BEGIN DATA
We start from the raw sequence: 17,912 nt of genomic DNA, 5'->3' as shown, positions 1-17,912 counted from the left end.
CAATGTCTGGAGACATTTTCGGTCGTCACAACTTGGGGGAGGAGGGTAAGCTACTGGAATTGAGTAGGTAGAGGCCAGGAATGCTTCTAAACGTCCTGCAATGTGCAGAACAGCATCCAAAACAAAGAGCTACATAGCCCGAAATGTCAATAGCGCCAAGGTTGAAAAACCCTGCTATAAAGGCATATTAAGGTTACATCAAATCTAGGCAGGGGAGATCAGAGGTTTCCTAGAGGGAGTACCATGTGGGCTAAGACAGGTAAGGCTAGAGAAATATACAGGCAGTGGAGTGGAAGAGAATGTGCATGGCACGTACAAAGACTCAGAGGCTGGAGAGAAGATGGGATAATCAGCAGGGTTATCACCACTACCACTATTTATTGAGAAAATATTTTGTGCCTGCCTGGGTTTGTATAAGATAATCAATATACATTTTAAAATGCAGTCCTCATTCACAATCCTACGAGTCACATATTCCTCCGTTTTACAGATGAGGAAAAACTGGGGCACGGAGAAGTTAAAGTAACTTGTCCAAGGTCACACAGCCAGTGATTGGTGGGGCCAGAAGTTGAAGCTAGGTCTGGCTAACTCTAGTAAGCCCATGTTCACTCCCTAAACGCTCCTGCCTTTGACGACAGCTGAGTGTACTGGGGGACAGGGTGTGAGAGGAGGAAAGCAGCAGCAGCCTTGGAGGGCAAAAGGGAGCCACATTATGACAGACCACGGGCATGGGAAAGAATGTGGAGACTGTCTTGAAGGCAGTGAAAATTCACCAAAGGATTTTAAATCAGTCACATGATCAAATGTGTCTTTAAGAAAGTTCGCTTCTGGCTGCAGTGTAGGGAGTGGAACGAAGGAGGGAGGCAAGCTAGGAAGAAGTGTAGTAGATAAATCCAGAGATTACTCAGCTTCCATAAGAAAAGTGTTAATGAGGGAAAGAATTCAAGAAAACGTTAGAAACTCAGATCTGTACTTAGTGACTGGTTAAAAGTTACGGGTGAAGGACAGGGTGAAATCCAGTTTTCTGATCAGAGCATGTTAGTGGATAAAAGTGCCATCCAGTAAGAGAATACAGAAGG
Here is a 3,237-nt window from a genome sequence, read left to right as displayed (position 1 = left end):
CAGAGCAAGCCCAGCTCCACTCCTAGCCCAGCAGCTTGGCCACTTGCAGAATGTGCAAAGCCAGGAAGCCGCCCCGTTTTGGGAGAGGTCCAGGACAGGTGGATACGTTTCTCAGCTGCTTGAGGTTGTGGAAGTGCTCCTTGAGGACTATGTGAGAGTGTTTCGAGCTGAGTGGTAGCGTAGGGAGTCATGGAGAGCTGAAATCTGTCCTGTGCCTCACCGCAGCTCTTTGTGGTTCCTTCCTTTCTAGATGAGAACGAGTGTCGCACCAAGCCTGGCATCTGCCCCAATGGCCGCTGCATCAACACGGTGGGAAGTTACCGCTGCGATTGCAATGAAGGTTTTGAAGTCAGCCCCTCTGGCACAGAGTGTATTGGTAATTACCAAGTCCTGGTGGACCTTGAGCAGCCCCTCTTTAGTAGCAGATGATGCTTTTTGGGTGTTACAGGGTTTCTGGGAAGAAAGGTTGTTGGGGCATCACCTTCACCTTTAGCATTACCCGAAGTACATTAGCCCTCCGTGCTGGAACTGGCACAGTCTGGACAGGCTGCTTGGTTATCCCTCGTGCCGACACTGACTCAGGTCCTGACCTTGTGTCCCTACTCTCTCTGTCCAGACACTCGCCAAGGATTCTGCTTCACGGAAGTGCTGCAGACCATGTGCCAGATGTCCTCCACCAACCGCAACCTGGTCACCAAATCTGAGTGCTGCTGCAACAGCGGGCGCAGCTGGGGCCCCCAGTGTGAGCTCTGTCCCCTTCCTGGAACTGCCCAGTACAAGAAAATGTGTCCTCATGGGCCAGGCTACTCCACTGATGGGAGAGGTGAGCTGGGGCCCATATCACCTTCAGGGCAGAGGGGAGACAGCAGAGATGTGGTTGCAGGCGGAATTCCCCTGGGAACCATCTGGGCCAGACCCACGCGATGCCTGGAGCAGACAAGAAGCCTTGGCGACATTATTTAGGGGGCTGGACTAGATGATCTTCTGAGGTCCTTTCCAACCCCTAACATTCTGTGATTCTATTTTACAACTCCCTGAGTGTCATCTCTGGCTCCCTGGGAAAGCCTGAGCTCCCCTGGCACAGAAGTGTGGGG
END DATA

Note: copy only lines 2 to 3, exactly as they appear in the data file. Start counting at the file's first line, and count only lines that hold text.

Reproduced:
CAATGTCTGGAGACATTTTCGGTCGTCACAACTTGGGGGAGGAGGGTAAGCTACTGGAATTGAGTAGGTAGAGGCCAGGAATGCTTCTAAACGTCCTGCAATGTGCAGAACAGCATCCAAAACAAAGAGCTACATAGCCCGAAATGTCAATAGCGCCAAGGTTGAAAAACCCTGCTATAAAGGCATATTAAGGTTACATCAAATCTAGGCAGGGGAGATCAGAGGTTTCCTAGAGGGAGTACCATGTGGGCTAAGACAGGTAAGGCTAGAGAAATATACAGGCAGTGGAGTGGAAGAGAATGTGCATGGCACGTACAAAGACTCAGAGGCTGGAGAGAAGATGGGATAATCAGCAGGGTTATCACCACTACCACTATTTATTGAGAAAATATTTTGTGCCTGCCTGGGTTTGTATAAGATAATCAATATACATTTTAAAATGCAGTCCTCATTCACAATCCTACGAGTCACATATTCCTCCGTTTTACAGATGAGGAAAAACTGGGGCACGGAGAAGTTAAAGTAACTTGTCCAAGGTCACACAGCCAGTGATTGGTGGGGCCAGAAGTTGAAGCTAGGTCTGGCTAACTCTAGTAAGCCCATGTTCACTCCCTAAACGCTCCTGCCTTTGACGACAGCTGAGTGTACTGGGGGACAGGGTGTGAGAGGAGGAAAGCAGCAGCAGCCTTGGAGGGCAAAAGGGAGCCACATTATGACAGACCACGGGCATGGGAAAGAATGTGGAGACTGTCTTGAAGGCAGTGAAAATTCACCAAAGGATTTTAAATCAGTCACATGATCAAATGTGTCTTTAAGAAAGTTCGCTTCTGGCTGCAGTGTAGGGAGTGGAACGAAGGAGGGAGGCAAGCTAGGAAGAAGTGTAGTAGATAAATCCAGAGATTACTCAGCTTCCATAAGAAAAGTGTTAATGAGGGAAAGAATTCAAGAAAACGTTAGAAACTCAGATCTGTACTTAGTGACTGGTTAAAAGTTACGGGTGAAGGACAGGGTGAAATCCAGTTTTCTGATCAGAGCATGTTAGTGGATAAAAGTGCCATCCAGTAAGAGAATACAGAAGG
Here is a 3,237-nt window from a genome sequence, read left to right as displayed (position 1 = left end):